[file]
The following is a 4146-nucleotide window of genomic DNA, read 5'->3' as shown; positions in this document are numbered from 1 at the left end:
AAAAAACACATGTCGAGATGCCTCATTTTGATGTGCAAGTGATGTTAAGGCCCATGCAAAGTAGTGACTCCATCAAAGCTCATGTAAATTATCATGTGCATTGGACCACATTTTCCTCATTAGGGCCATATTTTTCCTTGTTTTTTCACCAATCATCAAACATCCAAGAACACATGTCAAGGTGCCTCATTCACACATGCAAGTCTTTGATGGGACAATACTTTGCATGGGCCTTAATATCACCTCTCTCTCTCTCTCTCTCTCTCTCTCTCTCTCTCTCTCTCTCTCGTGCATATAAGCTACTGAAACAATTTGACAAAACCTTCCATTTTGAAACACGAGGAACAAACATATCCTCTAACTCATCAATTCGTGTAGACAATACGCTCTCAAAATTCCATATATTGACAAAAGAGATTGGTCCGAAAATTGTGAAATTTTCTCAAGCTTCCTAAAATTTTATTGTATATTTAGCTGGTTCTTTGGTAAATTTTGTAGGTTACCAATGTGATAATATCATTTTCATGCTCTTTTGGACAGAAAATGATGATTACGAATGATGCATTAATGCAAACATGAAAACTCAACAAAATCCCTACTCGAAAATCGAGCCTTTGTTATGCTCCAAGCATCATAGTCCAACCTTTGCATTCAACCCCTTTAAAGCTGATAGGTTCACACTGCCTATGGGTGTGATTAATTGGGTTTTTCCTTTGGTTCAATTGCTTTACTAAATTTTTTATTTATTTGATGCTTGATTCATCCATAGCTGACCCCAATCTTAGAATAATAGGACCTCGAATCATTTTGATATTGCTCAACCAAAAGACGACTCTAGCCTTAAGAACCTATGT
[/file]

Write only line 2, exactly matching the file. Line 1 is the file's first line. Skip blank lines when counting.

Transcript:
AAAAAACACATGTCGAGATGCCTCATTTTGATGTGCAAGTGATGTTAAGGCCCATGCAAAGTAGTGACTCCATCAAAGCTCATGTAAATTATCATGTGCATTGGACCACATTTTCCTCATTAGGGCCATATTTTTCCTTGTTTTTTCACCAATCATCAAACATCCAAGAACACATGTCAAGGTGCCTCATTCACACATGCAAGTCTTTGATGGGACAATACTTTGCATGGGCCTTAATATCACCTCTCTCTCTCTCTCTCTCTCTCTCTCTCTCTCTCTCTCTCTCTCGTGCATATAAGCTACTGAAACAATTTGACAAAACCTTCCATTTTGAAACACGAGGAACAAACATATCCTCTAACTCATCAATTCGTGTAGACAATACGCTCTCAAAATTCCATATATTGACAAAAGAGATTGGTCCGAAAATTGTGAAATTTTCTCAAGCTTCCTAAAATTTTATTGTATATTTAGCTGGTTCTTTGGTAAATTTTGTAGGTTACCAATGTGATAATATCATTTTCATGCTCTTTTGGACAGAAAATGATGATTACGAATGATGCATTAATGCAAACATGAAAACTCAACAAAATCCCTACTCGAAAATCGAGCCTTTGTTATGCTCCAAGCATCATAGTCCAACCTTTGCATTCAACCCCTTTAAAGCTGATAGGTTCACACTGCCTATGGGTGTGATTAATTGGGTTTTTCCTTTGGTTCAATTGCTTTACTAAATTTTTTATTTATTTGATGCTTGATTCATCCATAGCTGACCCCAATCTTAGAATAATAGGACCTCGAATCATTTTGATATTGCTCAACCAAAAGACGACTCTAGCCTTAAGAACCTATGT